Clark Gillis, Brendan Shanahan, Rocket Richard (when he was mad), Rick Tocchet, are my picks
     

  19. Gillies was a freaking tank. He didn't just punch people out; he destroyed them. He could hold his own with the true heavyweights of his time, which is amazing.
     
  20. Wetcoaster

    Wetcoaster Guest

    Wendell Clark maybe at home - on the road he was known as "Wendy".
     
  21. Wetcoaster

    Wetcoaster Guest

    Orr could really throw 'em. IIRC he is credited with 39 fights and never lost one of them including some classics including his revenge for the hit laid on him by Pat Quinn a year earlier. The picture of Orr on top of Quinn and pounding him into the ice made Life magazine.

    Orr also schooled Keith Magnusson, Brad Park (another superstar who could throw down when needed), Rosaire Paiement, Darryl Edestrand, Bugsy Watson, Bill Clement, Vic Hatfield, etc.

    No one bothered Howe for a number of years (almost 10 years - his last fight had been in 1951 IIRC) until Leapin' Lou Fontinato, the self-proclaimed toughest guy in the NHL, forgot why Howe was left alone. It was brutal and Howe demolished Fontinato's face. One linesman would later say it sounded like a side of beef being hit with a baseball bat as Howe beat on Fontinato. The linesmen stood back in awe as Howe laid a fearsome beating on Fontinato. If you can get your hands on a copy of the 16 Feb 1959 copy of Life magazine you can check out the pictures of Fontinato's destroyed face. He looked like ground round.
     
  22. ClassicHockey

    ClassicHockey Registered User

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    Orr was a relentless fighter for sure but I think I have to disagree with some of your observations.
    First of all, please excuse me asking this, but who or what is 'IIRC'?

    When Orr fought, he had no respect for his opponent or any linesman who tried to restrain him. From what I've seen and heard, Orr lost both fights to Rosaire Paiement. Orr was also losing to Pat Quinn in their fight in Boston but fell on top of Quinn when Fred Stanfield pulled Quinn down from behind. Maybe the end result was Orr winning but he had a lot of help in that fight and a few others.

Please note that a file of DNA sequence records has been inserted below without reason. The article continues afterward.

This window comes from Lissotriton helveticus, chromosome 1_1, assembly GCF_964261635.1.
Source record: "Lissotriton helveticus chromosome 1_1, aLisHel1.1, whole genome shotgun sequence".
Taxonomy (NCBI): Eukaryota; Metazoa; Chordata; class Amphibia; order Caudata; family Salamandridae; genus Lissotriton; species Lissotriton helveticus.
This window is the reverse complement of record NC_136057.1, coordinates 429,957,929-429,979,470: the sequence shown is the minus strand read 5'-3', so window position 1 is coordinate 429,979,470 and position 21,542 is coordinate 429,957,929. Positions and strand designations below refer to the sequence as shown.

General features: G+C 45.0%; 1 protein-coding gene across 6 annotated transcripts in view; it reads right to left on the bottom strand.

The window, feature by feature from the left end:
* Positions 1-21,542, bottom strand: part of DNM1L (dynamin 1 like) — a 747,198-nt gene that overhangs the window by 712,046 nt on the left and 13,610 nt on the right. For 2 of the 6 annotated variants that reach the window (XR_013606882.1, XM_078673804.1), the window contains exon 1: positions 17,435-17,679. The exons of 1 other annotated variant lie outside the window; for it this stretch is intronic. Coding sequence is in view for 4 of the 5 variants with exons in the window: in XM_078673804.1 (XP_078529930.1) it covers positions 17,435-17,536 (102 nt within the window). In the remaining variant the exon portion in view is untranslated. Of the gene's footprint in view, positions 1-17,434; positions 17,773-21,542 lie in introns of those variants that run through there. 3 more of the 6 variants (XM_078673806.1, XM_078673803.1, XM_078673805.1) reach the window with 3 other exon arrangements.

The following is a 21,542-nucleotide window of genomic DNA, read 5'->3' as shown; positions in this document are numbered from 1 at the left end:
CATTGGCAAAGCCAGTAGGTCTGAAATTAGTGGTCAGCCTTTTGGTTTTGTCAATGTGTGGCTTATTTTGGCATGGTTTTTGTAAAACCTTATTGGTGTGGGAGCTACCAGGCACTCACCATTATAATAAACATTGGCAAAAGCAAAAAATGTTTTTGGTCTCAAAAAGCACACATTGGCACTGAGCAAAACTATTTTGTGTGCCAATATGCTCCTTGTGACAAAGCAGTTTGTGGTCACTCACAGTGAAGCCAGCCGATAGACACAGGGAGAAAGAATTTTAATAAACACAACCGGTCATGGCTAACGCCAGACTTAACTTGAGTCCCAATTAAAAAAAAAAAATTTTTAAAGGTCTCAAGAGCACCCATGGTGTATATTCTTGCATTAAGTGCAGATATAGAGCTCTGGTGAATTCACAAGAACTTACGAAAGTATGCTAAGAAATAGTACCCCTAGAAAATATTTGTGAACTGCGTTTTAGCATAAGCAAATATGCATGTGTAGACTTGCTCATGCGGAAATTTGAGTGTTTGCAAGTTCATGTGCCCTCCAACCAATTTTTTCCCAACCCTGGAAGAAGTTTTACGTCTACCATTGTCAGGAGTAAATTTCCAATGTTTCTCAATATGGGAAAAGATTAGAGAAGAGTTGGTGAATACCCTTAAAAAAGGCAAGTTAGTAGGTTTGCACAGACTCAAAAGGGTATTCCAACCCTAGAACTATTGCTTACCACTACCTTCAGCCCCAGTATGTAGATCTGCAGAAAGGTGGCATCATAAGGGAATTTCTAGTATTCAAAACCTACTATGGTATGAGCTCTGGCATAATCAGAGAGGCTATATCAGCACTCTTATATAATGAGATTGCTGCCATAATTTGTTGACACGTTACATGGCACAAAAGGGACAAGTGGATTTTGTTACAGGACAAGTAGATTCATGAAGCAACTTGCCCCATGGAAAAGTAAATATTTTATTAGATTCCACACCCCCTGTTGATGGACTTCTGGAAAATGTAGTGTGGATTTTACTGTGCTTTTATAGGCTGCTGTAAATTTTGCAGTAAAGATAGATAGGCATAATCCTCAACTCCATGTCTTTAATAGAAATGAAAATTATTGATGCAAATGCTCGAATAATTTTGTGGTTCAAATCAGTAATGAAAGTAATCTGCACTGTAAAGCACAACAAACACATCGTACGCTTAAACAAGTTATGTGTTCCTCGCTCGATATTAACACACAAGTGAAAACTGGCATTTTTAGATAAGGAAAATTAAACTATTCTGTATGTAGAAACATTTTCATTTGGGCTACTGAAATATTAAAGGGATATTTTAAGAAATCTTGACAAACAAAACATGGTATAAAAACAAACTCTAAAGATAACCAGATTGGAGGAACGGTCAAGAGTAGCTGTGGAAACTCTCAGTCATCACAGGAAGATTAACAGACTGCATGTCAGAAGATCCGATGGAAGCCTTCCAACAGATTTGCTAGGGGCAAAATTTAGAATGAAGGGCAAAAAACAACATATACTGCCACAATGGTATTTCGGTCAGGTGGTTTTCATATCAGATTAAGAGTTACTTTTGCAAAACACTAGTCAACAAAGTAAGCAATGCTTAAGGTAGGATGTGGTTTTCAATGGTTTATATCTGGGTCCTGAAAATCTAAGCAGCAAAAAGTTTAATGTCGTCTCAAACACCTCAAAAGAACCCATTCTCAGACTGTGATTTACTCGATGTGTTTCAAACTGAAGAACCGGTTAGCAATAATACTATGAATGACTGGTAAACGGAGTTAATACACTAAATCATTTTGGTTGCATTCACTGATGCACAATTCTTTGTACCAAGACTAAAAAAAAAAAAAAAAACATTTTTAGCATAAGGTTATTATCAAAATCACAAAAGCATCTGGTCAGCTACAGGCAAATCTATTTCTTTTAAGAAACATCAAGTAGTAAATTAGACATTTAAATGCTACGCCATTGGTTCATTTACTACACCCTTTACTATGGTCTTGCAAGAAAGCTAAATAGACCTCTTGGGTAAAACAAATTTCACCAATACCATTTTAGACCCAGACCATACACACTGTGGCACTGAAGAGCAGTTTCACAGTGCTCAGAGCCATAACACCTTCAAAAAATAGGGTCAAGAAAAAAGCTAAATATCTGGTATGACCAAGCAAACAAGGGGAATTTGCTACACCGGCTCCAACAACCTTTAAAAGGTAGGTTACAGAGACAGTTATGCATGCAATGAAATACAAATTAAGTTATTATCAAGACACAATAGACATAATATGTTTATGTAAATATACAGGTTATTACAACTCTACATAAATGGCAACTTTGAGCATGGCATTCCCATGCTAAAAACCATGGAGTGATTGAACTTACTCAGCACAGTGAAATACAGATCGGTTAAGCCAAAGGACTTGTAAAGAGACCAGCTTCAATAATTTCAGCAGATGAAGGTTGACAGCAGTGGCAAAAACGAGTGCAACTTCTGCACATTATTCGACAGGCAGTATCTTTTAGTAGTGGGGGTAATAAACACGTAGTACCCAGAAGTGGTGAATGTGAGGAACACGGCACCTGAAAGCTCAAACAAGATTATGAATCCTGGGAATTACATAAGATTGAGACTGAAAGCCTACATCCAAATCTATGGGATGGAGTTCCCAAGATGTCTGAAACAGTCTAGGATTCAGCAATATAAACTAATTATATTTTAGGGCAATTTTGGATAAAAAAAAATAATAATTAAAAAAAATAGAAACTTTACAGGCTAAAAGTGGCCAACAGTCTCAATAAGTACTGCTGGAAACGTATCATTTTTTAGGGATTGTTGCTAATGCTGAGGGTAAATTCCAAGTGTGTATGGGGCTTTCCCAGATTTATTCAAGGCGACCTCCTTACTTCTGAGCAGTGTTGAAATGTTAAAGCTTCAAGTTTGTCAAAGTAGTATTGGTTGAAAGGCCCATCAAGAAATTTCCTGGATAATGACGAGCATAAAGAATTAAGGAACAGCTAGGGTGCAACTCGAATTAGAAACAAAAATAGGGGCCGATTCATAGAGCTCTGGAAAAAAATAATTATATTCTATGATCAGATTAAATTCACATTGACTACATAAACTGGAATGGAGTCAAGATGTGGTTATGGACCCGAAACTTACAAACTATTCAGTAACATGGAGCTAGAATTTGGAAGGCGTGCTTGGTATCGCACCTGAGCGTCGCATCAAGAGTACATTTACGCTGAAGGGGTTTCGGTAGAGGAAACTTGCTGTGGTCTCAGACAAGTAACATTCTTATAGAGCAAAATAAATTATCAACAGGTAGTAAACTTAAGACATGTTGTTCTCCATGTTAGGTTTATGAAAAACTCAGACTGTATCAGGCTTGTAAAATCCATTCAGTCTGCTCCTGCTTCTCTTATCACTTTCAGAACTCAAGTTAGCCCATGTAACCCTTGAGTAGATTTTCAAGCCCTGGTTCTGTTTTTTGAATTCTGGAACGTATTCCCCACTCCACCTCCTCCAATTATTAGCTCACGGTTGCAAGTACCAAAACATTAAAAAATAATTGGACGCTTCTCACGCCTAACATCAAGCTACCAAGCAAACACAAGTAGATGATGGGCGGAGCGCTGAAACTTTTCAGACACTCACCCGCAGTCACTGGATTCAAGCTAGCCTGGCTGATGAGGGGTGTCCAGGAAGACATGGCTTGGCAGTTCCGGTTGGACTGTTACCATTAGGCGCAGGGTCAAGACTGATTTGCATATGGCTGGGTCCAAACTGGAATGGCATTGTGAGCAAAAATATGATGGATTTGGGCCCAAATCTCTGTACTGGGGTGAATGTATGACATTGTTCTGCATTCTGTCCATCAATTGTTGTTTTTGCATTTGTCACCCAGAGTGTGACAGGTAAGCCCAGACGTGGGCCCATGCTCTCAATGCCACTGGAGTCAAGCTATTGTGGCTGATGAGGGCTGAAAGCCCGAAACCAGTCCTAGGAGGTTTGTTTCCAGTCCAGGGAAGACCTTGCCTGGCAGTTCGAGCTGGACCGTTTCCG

Orr did beat Ted Harris in his rookie year but Harris had an injured hand and was at a disavantage. the Edestrand fight looked like a draw to me.

    As for Howe, its true that he wasn't challenged a lot and the Fontinato bout had something to do with it but the fact that Howe had no conscience and would cut a player's eye out, contributed to the lack of challenges. I know that Orland Kurtenbach challenged Howe in the 60's but Howe wouldn't drop his stick.

    I don't know how this 'IIRC' says Howe's last fight was in 1951. Howe fought Fern Flaman around 1953 and didn't do all that well. In 1952, Howe was destroyed in a fight with Bill Juzda of the Leafs. I've shown that fight to disbelievers who had to change their opinion of Howe's fistic ability after watching it. Prior to that, Howe did not win a lot of his fights either and the ones he did win were against smaller guys like Howie Meeker.

    I'm not saying Howe was a bad fighter but his reputation is built on one fight.

    I've talked to players who were on the ice when Howe and Fontinato fought. It was a case where Howe had no choice to fight. Howe grabbed the onrushing Fontinato's sweater and landed one uppercut. The one punch did the damage as Fontinato was pretty well blinded by the resulting nose problem. Although hampered, Fontinato did land some punches and Howe was hurt as well - something that is conveniently not mentioned much.

    The pictures in Life Magazine are what most people remember. It really wasn't as one-sided as people seem to think.

    By the way, Red Kelly who won the Lady Bying Trophy and winner of the Golden Gloves while in school, was a superb fighter that wasn't challenged after his first one-sided fight against Vic Lynn.

    I'm interested in finding out the source of this IIRC's findings.





     
  23. Biggsy

    Biggsy Registered User

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    Yeah Iggy forsure
     
  24. God Bless Canada

    God Bless Canada Registered User

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    Most of the stars from the Original Six could fight. Howe, Rocket Richard, Mikita, even Bobby Hull, were capable pugilists. I'm guessing that Ted Lindsay didn't get his 1,800 career PIMs for hooking.
     
  25. joshjull

    joshjull Moderator

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    FYI IIRC stands for If I Recall Correctly